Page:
Milestones for your toddler between 15 and 18 months include:

  • Showing a range of emotions from temper tantrums to affection with familiar people.
  • Communicating with common, single words.
  • Following simple, one-step commands like “sit down.”
  • Walking and starting to run.
  • Drinking from a cup and eating with a spoon.

What are safety tips for my 15- to 18-month old toddler?

Keep your child safe between the ages of 15 and 18 months by:

  • Blocking off stairways with gates so your toddler doesn’t fall.
  • Using a rear-facing car seat.
  • Poison-proof your home by paying special attention to cabinets at child level. Never store toxic substances in bottles or jars that look like food products. If your child ingests a potentially harmful substance, keep the container and call the Poison Control Center at 1-800-222-1222.
  • Don't give your child raw carrots, unpeeled apples, grapes, nuts, hotdogs, popcorn, hard candies and other foods that present a choking hazard. Better choices are ripe avocado, mashed potatoes, steamed vegetables, tomatoes and peeled or cooked fruit. Always cut foods that are round or coin-shaped into bite-sized, smaller pieces to avoid choking.


Toddler developmental milestones: 2 years

Two-year-old toddlers are full of emotion and very enthusiastic to showcase their feelings with others, including affection, happiness, anger and protest.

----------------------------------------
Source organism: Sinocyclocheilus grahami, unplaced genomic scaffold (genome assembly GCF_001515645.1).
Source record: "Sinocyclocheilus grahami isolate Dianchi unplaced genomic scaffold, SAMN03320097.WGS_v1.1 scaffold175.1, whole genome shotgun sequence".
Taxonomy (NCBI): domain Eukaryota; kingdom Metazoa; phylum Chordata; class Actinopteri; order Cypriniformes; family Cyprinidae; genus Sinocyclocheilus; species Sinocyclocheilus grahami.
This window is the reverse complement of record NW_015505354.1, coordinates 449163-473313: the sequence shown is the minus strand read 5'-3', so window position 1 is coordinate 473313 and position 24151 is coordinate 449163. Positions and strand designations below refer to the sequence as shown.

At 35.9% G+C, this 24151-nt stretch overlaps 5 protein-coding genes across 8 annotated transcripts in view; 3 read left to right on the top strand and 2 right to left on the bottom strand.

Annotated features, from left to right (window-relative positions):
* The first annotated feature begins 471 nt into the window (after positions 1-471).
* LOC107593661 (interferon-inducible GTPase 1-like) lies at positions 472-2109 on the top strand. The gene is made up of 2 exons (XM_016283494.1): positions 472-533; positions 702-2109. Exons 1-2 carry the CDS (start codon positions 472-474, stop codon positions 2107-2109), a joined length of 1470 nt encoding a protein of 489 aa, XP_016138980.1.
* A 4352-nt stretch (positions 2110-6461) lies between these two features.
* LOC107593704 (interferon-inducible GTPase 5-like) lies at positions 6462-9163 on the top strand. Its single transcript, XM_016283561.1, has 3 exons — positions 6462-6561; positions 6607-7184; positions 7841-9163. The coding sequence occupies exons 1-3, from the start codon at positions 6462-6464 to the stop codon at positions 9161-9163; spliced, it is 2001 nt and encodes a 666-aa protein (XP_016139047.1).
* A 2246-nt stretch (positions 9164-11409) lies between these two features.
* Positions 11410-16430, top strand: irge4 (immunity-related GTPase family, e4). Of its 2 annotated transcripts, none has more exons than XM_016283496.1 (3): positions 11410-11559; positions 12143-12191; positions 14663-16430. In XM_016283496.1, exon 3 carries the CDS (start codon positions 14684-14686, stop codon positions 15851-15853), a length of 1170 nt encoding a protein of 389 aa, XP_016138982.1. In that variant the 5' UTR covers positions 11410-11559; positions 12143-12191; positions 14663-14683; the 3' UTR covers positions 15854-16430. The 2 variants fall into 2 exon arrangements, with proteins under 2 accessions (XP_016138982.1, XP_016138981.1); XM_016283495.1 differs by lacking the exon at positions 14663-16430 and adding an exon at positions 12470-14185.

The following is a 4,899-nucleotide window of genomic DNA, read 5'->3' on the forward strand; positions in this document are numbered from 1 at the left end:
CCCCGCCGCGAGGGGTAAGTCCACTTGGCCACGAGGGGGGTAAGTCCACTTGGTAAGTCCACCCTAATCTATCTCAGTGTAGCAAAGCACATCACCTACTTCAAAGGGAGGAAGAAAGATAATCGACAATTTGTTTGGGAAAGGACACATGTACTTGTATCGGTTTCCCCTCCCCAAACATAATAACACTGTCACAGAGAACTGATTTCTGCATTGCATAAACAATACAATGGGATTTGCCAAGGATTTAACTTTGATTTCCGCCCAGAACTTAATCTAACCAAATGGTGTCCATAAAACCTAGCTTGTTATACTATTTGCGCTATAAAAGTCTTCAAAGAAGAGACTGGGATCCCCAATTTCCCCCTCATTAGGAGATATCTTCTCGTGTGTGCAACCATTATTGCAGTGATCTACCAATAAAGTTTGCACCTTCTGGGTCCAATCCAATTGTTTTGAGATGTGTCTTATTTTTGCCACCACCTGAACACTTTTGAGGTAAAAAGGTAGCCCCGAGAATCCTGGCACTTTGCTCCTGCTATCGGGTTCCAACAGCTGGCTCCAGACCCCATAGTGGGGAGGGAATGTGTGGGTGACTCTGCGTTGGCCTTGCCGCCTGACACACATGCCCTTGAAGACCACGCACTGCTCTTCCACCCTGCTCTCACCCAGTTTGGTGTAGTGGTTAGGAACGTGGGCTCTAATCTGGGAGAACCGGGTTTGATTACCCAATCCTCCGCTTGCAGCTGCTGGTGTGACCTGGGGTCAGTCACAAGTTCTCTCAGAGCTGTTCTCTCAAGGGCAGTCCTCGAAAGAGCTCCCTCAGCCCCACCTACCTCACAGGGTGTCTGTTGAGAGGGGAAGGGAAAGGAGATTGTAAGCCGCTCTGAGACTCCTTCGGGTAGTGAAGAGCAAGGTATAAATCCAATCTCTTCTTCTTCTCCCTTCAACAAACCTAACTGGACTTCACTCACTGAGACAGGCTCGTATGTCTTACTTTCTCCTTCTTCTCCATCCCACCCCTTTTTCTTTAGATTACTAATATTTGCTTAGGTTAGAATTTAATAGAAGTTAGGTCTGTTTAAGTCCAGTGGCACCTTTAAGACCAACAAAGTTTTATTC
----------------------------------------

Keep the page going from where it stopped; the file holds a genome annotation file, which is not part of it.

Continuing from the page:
Your child's understanding of the rules can be very different from your expectations. During this time, set firm and consistent limitations for behavior. Most 2-year-olds ultimately want to please their parents, so be sure to praise your child when their behavior is appropriate and when they accomplish a new skill.

You will find your child to be talkative, inquisitive and very active. During this time, their vocabulary will grow rapidly. Reading to your child will help increase their vocabulary and improve verbal expression and listening skills.

Although 2-year-olds enjoy being with other children, they often play independently. Imitation is their primary method of learning at this age.

Your child might start showing signs that they are ready for potty training. They might stay dry for longer periods during the day or have a regular schedule of bowel movements. They might also be curious about the toilet and aware of their bodily functions. Children will generally learn to use the toilet when they are ready. Encourage your child and assist when needed. It's normal for children to master potty training in small steps.

Milestones for your 2-year-old child include:

  • Copying others, specifically adults and older children.
  • Playing beside other children and starting to include others in their play.
  • Speaking in simple sentences with two to four words.
  • Identifying shapes and colors.
  • Following two-step instructions like “pick up your toys and put them in the bin.”
  • Climbing up and down onto furniture.
  • Standing on their tiptoes.

What are safety tips for my 2-year-old child?

Follow these tips to keep your 2-year-old child safe:

  • Keep hot tap water at less than 120°F to prevent burns.
  • Place smoke and carbon monoxide detectors on each level of your home and outside of each bedroom. Test detectors once a month and change the batteries once every six months.